If you’d prefer an alternative that doesn’t use freshly mined gold then recycled gold could be a good option although of course there is also an environmental impact in terms of the energy used in the extraction & recycling process. Furthermore, choosing recycled gold does not have a positive financial or social impact on the small scale miners who in all likelihood originally extracted it.
Further reading about Fairtrade, Fairmined & recycled gold
There is no ‘perfect’ solution here, but all three of these gold alternatives are worth exploring depending on your own concerns, needs and budget. If you are interested in doing some further research into the topic then check out the resources below which are packed with useful information.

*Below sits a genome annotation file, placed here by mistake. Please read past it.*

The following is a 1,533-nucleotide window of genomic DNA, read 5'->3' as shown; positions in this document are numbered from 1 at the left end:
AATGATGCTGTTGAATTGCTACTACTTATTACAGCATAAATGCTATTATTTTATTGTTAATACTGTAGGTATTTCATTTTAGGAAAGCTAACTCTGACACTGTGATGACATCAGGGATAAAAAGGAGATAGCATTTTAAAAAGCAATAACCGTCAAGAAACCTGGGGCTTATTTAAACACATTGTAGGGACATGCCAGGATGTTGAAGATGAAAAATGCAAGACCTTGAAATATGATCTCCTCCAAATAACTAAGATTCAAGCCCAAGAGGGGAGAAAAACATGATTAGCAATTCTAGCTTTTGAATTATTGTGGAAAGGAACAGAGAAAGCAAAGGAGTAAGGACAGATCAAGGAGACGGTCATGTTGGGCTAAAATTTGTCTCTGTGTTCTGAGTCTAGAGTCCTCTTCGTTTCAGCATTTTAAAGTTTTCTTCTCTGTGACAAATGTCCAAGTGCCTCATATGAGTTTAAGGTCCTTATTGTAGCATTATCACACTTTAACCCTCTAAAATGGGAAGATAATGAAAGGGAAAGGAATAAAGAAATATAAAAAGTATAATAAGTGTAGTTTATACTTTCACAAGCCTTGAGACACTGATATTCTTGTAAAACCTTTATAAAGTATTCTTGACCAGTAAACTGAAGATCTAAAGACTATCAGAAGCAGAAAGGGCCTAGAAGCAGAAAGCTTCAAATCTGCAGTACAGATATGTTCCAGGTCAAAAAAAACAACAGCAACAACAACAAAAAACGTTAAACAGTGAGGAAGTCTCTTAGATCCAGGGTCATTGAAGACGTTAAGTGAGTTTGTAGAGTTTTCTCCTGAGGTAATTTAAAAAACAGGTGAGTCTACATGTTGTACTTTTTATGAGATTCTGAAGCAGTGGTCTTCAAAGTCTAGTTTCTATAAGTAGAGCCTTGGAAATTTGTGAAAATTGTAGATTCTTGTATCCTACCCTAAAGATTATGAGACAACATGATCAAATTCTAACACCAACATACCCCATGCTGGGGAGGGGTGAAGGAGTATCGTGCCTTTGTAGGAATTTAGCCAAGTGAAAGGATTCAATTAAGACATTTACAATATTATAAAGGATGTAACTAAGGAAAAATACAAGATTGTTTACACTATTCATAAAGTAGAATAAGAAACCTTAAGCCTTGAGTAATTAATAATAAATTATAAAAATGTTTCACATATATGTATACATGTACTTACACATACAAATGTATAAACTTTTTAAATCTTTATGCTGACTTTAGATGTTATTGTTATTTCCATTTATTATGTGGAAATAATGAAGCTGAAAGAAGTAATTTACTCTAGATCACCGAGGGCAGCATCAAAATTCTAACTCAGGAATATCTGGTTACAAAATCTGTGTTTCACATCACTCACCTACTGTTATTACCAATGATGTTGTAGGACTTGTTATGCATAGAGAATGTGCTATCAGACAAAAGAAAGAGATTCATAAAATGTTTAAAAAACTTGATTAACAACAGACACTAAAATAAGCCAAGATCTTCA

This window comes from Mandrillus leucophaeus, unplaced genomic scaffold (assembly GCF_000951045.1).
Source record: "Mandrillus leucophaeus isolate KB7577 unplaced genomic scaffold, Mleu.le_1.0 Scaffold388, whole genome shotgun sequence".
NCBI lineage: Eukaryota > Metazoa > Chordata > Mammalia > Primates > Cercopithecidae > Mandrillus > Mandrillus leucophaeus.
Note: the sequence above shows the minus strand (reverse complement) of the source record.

Ethical Making Resource website www.ethicalmaking.org has lots of resources for jewellers and consumers interested in buying ethical jewellery.
www.fairmined.org provides more information on the Fairmined scheme and shares success stories from small scale mining organisations who are part of the scheme.
www.fairtrade.org.uk is the Fairtrade organisation’s website which details how the Fairtrade scheme and gives more information on products that carry the Fairtrade label and the people who produce them.
A report from Atkinson's Bullion entitled Socially Responsible Mining in Developing Countries explores the impacts of mining , both the costs and benefits, including how to minimse the environmental effects and promote ethical working practices.
Elin Horgan designs and creates handmade jewellery in her Bristol studio. Elin’s beautifully simple handmade jewellery is carefully crafted and designed to be worn every day. You can read more about Elin’s work and the ethos behind her understated jewellery brand on her About Elin Horgan Jewellery page.